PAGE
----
September 2021
Volume 21, Issue 9
Open Access
Vision Sciences Society Annual Meeting Abstract  |   September 2021
An improved method for evaluating inverted encoding models
Author Affiliations & Notes
  • Paul S Scotti
    The Ohio State University
  • Jiageng Chen
    The Ohio State University
  • Julie D Golomb
    The Ohio State University
  • Footnotes
    Acknowledgements  NSF DGE-1343012 (PS), NIH R01-EY025648 (JG), NSF 1848939 (JG)
Journal of Vision September 2021, Vol.21, 1919. doi:
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      Paul S Scotti, Jiageng Chen, Julie D Golomb; An improved method for evaluating inverted encoding models. Journal of Vision 2021;21(9):1919.

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      © ARVO (1962-2015); The Authors (2016-present)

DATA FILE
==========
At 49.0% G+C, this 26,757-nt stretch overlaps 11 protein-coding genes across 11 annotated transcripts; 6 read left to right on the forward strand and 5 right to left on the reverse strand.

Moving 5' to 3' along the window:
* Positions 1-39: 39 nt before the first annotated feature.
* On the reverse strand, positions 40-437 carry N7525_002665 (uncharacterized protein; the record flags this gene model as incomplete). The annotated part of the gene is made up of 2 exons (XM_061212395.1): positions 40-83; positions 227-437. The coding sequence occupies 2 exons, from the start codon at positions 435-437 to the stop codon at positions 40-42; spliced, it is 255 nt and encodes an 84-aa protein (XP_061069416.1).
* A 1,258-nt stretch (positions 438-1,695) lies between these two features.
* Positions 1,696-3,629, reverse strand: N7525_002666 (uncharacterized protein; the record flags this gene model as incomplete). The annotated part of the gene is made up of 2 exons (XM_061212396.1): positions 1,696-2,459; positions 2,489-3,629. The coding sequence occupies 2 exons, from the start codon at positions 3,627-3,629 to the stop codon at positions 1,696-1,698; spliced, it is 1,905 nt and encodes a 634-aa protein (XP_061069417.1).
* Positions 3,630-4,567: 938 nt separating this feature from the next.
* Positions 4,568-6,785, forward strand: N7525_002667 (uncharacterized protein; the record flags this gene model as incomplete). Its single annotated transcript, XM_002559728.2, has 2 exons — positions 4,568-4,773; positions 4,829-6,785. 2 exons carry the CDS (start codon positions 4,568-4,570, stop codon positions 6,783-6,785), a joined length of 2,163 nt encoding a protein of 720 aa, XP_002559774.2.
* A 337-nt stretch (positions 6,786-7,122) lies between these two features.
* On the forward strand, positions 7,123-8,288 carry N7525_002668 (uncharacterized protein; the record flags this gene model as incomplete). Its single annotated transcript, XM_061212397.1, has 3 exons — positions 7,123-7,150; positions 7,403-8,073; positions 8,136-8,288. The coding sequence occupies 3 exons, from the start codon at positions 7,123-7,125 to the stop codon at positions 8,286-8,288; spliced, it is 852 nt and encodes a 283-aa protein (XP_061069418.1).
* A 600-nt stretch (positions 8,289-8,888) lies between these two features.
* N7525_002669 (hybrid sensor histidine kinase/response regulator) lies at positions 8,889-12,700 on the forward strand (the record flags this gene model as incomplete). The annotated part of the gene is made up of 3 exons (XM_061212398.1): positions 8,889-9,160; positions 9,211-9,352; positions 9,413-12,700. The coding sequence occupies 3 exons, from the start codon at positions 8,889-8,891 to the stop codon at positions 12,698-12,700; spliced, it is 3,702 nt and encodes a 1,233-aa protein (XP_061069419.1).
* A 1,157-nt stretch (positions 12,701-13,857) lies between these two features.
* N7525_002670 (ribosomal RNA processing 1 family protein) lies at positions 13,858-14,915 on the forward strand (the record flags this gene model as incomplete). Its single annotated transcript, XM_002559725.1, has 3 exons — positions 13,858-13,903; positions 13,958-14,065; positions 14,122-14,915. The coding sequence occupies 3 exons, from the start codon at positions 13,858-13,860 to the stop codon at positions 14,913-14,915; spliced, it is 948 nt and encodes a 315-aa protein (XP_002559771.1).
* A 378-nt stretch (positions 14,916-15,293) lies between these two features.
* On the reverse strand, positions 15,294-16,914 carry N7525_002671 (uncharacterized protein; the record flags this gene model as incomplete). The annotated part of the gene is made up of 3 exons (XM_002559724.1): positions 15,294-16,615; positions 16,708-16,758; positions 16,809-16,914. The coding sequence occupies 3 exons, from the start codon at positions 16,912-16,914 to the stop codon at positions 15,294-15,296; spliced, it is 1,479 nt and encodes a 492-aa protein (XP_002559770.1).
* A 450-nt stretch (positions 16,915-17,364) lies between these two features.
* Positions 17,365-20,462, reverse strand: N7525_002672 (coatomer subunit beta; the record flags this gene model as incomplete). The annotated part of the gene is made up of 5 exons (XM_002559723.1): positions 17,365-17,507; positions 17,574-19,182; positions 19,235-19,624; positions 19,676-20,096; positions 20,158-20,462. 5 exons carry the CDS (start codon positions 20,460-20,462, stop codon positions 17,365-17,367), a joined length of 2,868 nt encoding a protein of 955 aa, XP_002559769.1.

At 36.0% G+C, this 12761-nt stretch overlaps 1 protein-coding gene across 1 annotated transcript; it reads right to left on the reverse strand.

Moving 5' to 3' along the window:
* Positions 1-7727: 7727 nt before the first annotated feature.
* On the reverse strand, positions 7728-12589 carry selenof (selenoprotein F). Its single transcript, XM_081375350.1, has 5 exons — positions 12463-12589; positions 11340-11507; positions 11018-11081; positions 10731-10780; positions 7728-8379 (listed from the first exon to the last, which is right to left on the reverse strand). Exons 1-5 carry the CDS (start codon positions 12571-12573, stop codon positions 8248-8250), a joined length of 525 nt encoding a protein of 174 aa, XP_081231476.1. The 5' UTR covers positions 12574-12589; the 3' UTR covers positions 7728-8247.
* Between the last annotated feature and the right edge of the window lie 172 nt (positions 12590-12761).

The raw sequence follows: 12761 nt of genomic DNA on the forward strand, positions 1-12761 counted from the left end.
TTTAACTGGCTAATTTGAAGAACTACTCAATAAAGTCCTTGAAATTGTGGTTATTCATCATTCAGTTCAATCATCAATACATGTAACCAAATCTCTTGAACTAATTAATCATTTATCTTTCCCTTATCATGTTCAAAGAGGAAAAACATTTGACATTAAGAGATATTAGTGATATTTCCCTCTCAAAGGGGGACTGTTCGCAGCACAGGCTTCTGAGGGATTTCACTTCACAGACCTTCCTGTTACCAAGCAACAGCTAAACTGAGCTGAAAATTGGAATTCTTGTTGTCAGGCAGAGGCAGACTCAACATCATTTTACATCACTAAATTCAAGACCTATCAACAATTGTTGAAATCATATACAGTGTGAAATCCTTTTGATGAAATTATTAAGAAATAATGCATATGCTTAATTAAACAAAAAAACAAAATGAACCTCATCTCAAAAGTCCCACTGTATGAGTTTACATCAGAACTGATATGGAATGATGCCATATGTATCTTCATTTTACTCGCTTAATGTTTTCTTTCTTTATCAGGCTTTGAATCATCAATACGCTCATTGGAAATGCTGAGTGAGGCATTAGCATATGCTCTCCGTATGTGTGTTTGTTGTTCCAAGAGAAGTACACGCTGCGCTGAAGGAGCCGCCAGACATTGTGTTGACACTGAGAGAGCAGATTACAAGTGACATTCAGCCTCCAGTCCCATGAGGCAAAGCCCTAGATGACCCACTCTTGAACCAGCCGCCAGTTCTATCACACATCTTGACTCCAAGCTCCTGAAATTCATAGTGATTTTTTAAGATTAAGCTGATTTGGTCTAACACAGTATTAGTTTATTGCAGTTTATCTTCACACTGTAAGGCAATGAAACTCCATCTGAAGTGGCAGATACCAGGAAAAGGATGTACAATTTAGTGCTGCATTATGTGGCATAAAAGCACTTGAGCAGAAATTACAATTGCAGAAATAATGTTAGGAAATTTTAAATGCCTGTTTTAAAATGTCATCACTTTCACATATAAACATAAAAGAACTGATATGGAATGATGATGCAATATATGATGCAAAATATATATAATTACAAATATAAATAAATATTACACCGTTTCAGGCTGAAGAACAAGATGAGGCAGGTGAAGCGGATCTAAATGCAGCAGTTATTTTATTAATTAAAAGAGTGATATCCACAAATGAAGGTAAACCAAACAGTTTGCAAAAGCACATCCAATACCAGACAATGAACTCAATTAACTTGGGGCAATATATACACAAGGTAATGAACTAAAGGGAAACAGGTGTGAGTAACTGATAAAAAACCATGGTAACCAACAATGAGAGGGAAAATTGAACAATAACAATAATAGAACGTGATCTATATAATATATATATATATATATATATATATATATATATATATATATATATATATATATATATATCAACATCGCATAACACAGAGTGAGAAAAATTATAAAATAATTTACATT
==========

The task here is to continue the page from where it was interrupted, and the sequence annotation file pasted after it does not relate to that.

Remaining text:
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Inverted encoding models (IEMs) have recently become popular as a method for decoding stimuli, notably used to reconstruct perceptual and mnemonic visual features (e.g., Brouwer & Heeger, 2009; Sprague, Ester, & Serences, 2016). We demonstrate that current evaluations of IEMs could produce spurious conclusions because of a failure to account for underlying channel response profiles (basis set) of the encoder. Our novel modification to IEMs solves this problem and further leads to improved decoding interpretability and the capacity for trial-by-trial goodness-of-fits. The advantages of IEMs are that the model is based on population-level tuning functions (aka channel response profiles), which is thought to better reflect underlying neuronal tuning than similar decoding models, and that decoding with IEMs occurs on a continuous scale such that stimuli not used to train the model may be predicted. We argue that IEMs remain a powerful method to detect stimulus-specific information, however, the means by which IEMs are currently evaluated is problematic. Currently, IEMs are measured via reconstructed channel response profiles (“reconstructions”) which are averaged and aligned across trials. Using simulations and fMRI data from studies of visual perception and attention, we show that the standard measures for evaluating reconstructions (e.g., slope, amplitude, bandwidth) do not take into account the assumed channel response profiles of the encoder. This is important because a significantly steeper slope may not necessarily imply more stimulus-specific information in the brain region. That is, a reconstruction that “looks” better (e.g., higher amplitude, lower standard deviation) can sometimes reflect less stimulus-specific information than a relatively worse-looking reconstruction (even if the reconstructions come from the same basis set). Our method solves these problems and additionally provides a means for improved decoding interpretability (reconstructions in stimulus space rather than channel space) and trial-by-trial goodness-of-fit estimates (useful for excluding noisy trials to increase statistical power).


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